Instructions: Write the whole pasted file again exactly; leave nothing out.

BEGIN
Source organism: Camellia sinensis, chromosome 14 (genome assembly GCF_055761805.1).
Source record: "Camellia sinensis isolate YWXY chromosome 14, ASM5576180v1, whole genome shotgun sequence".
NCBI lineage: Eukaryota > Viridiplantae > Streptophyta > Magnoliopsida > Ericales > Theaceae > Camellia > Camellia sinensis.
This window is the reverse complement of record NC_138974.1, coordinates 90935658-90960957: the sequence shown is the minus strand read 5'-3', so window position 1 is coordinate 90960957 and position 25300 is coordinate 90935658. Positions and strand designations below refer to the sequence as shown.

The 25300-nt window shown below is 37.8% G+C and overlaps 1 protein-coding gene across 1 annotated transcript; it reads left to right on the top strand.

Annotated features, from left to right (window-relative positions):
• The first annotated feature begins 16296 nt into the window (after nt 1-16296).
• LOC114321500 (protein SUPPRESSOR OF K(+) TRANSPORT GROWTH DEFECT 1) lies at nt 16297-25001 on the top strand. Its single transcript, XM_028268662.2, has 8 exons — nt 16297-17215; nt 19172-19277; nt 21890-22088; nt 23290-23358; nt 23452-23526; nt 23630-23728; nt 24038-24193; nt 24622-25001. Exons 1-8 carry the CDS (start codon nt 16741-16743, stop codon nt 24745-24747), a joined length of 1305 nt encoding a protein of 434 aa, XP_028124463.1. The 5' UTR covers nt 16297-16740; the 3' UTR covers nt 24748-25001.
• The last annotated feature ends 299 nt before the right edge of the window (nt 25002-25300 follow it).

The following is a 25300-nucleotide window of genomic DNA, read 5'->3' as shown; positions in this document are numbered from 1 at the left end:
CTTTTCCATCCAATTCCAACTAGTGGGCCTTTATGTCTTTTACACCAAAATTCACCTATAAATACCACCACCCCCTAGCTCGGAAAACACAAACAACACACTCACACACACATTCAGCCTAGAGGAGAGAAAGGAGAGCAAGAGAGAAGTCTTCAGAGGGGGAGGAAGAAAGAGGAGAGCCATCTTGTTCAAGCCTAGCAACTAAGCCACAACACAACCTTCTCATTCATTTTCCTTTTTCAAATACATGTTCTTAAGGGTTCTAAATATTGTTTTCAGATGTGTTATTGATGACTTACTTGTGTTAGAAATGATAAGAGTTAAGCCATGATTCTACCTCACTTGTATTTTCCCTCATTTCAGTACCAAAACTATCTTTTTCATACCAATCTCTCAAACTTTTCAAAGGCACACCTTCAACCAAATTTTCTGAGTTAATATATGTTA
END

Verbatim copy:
Source organism: Camellia sinensis, chromosome 14 (genome assembly GCF_055761805.1).
Source record: "Camellia sinensis isolate YWXY chromosome 14, ASM5576180v1, whole genome shotgun sequence".
NCBI lineage: Eukaryota > Viridiplantae > Streptophyta > Magnoliopsida > Ericales > Theaceae > Camellia > Camellia sinensis.
This window is the reverse complement of record NC_138974.1, coordinates 90935658-90960957: the sequence shown is the minus strand read 5'-3', so window position 1 is coordinate 90960957 and position 25300 is coordinate 90935658. Positions and strand designations below refer to the sequence as shown.

The 25300-nt window shown below is 37.8% G+C and overlaps 1 protein-coding gene across 1 annotated transcript; it reads left to right on the top strand.

Annotated features, from left to right (window-relative positions):
• The first annotated feature begins 16296 nt into the window (after nt 1-16296).
• LOC114321500 (protein SUPPRESSOR OF K(+) TRANSPORT GROWTH DEFECT 1) lies at nt 16297-25001 on the top strand. Its single transcript, XM_028268662.2, has 8 exons — nt 16297-17215; nt 19172-19277; nt 21890-22088; nt 23290-23358; nt 23452-23526; nt 23630-23728; nt 24038-24193; nt 24622-25001. Exons 1-8 carry the CDS (start codon nt 16741-16743, stop codon nt 24745-24747), a joined length of 1305 nt encoding a protein of 434 aa, XP_028124463.1. The 5' UTR covers nt 16297-16740; the 3' UTR covers nt 24748-25001.
• The last annotated feature ends 299 nt before the right edge of the window (nt 25002-25300 follow it).

The following is a 25300-nucleotide window of genomic DNA, read 5'->3' as shown; positions in this document are numbered from 1 at the left end:
CTTTTCCATCCAATTCCAACTAGTGGGCCTTTATGTCTTTTACACCAAAATTCACCTATAAATACCACCACCCCCTAGCTCGGAAAACACAAACAACACACTCACACACACATTCAGCCTAGAGGAGAGAAAGGAGAGCAAGAGAGAAGTCTTCAGAGGGGGAGGAAGAAAGAGGAGAGCCATCTTGTTCAAGCCTAGCAACTAAGCCACAACACAACCTTCTCATTCATTTTCCTTTTTCAAATACATGTTCTTAAGGGTTCTAAATATTGTTTTCAGATGTGTTATTGATGACTTACTTGTGTTAGAAATGATAAGAGTTAAGCCATGATTCTACCTCACTTGTATTTTCCCTCATTTCAGTACCAAAACTATCTTTTTCATACCAATCTCTCAAACTTTTCAAAGGCACACCTTCAACCAAATTTTCTGAGTTAATATATGTTA